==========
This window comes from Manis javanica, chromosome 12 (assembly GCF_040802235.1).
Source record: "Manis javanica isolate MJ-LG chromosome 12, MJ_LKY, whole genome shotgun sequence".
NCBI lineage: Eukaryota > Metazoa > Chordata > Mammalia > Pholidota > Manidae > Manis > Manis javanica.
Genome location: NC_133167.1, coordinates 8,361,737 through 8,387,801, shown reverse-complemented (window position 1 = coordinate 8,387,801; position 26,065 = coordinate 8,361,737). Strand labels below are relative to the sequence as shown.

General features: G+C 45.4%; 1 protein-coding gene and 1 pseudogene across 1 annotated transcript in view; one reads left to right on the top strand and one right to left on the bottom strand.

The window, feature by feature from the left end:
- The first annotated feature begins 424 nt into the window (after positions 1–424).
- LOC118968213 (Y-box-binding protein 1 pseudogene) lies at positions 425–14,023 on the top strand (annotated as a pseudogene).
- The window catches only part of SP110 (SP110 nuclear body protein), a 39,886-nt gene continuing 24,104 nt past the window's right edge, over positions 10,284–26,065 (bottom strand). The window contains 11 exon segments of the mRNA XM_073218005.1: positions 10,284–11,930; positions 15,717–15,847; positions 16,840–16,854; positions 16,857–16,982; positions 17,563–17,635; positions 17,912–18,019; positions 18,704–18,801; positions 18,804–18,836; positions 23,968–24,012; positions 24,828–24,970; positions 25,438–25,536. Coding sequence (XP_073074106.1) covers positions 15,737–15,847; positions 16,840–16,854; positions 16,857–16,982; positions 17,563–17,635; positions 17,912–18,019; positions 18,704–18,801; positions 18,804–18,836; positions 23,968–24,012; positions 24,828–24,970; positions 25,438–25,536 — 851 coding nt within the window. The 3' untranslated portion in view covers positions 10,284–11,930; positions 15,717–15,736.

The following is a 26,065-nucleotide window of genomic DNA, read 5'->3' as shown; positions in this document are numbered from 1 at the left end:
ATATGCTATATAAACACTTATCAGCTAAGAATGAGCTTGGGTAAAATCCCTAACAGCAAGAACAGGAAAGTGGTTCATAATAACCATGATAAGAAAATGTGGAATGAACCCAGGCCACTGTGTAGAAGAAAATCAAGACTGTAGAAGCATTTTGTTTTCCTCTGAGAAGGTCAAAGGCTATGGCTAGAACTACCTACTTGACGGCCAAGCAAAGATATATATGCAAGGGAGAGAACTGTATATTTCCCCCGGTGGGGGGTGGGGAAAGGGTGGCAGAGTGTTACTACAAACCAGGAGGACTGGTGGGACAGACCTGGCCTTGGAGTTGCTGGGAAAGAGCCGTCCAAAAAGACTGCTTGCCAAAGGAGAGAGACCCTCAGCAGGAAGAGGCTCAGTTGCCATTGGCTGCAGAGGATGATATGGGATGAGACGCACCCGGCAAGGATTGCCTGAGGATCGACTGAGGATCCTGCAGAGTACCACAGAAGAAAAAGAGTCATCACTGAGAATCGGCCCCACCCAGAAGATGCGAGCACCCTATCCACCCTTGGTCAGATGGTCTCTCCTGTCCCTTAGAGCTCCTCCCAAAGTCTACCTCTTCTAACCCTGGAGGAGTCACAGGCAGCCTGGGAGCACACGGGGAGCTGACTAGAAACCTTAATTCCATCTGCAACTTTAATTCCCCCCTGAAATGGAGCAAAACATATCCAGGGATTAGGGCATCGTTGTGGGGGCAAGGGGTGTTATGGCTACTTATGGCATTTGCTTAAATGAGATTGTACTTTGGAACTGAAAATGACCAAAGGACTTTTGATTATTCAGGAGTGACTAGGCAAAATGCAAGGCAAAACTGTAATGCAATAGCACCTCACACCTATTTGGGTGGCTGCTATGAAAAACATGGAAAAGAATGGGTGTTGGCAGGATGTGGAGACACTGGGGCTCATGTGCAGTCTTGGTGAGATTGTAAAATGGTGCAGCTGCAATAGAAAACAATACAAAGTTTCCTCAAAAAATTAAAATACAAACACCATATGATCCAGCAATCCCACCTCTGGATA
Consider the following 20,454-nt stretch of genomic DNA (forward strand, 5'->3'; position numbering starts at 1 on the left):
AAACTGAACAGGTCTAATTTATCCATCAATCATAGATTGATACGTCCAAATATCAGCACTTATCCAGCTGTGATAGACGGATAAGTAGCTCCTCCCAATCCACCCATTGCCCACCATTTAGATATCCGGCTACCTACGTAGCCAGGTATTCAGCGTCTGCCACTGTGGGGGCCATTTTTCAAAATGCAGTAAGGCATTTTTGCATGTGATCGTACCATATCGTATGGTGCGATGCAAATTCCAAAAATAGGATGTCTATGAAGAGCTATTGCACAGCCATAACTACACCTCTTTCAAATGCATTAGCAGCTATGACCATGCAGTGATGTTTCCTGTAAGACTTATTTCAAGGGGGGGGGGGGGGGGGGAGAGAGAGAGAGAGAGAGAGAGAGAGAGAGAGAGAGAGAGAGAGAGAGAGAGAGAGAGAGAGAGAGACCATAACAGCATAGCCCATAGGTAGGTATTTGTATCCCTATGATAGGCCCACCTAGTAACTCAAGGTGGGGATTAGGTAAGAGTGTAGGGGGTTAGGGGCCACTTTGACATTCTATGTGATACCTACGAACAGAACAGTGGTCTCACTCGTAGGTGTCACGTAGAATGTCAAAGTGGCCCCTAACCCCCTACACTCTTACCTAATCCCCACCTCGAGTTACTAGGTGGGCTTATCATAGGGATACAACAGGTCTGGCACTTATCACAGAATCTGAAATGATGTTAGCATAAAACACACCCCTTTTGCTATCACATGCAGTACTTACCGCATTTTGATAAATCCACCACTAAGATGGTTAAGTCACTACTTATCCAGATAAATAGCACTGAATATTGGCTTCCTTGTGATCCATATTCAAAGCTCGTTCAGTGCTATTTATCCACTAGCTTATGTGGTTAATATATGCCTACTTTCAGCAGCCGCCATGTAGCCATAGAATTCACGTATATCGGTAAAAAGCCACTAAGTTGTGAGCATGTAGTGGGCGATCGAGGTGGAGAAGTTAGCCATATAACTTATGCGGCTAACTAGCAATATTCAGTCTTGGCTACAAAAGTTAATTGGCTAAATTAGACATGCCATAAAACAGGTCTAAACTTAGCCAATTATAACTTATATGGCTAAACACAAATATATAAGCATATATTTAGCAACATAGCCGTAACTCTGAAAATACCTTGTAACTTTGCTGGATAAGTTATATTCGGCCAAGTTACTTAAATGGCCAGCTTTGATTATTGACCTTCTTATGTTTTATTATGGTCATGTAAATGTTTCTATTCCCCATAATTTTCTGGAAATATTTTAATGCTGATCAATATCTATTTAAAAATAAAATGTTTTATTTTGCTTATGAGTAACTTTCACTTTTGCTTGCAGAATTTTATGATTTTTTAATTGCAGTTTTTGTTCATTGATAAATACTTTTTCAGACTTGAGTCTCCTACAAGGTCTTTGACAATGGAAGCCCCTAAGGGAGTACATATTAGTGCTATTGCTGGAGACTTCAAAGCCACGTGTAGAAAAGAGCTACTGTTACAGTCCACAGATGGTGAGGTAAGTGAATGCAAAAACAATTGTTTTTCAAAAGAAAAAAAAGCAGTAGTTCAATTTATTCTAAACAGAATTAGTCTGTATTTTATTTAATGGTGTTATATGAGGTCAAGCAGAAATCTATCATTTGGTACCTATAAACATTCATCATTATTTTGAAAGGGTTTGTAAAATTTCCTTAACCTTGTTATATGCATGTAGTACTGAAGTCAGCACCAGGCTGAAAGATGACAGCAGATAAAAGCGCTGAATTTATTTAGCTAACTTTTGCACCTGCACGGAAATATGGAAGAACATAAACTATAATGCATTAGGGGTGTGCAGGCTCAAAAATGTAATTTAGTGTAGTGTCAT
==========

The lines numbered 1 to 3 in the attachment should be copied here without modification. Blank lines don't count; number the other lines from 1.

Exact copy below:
This window comes from Manis javanica, chromosome 12 (assembly GCF_040802235.1).
Source record: "Manis javanica isolate MJ-LG chromosome 12, MJ_LKY, whole genome shotgun sequence".
NCBI lineage: Eukaryota > Metazoa > Chordata > Mammalia > Pholidota > Manidae > Manis > Manis javanica.